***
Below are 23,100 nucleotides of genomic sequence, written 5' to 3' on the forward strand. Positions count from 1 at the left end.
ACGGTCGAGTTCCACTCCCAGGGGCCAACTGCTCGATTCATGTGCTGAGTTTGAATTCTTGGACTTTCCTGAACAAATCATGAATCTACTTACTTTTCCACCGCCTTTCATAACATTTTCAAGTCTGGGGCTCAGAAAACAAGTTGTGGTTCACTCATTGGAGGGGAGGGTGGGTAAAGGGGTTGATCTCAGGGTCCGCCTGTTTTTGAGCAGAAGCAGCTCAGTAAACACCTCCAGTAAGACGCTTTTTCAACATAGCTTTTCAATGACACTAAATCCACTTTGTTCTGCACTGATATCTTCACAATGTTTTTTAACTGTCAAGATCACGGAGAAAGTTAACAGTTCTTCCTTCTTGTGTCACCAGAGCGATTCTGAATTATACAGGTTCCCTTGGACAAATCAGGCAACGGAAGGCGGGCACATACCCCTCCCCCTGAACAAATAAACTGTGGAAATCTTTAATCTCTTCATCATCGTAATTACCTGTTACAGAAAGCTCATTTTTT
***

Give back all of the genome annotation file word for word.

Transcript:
Below are 23,100 nucleotides of genomic sequence, written 5' to 3' on the forward strand. Positions count from 1 at the left end.
ACGGTCGAGTTCCACTCCCAGGGGCCAACTGCTCGATTCATGTGCTGAGTTTGAATTCTTGGACTTTCCTGAACAAATCATGAATCTACTTACTTTTCCACCGCCTTTCATAACATTTTCAAGTCTGGGGCTCAGAAAACAAGTTGTGGTTCACTCATTGGAGGGGAGGGTGGGTAAAGGGGTTGATCTCAGGGTCCGCCTGTTTTTGAGCAGAAGCAGCTCAGTAAACACCTCCAGTAAGACGCTTTTTCAACATAGCTTTTCAATGACACTAAATCCACTTTGTTCTGCACTGATATCTTCACAATGTTTTTTAACTGTCAAGATCACGGAGAAAGTTAACAGTTCTTCCTTCTTGTGTCACCAGAGCGATTCTGAATTATACAGGTTCCCTTGGACAAATCAGGCAACGGAAGGCGGGCACATACCCCTCCCCCTGAACAAATAAACTGTGGAAATCTTTAATCTCTTCATCATCGTAATTACCTGTTACAGAAAGCTCATTTTTT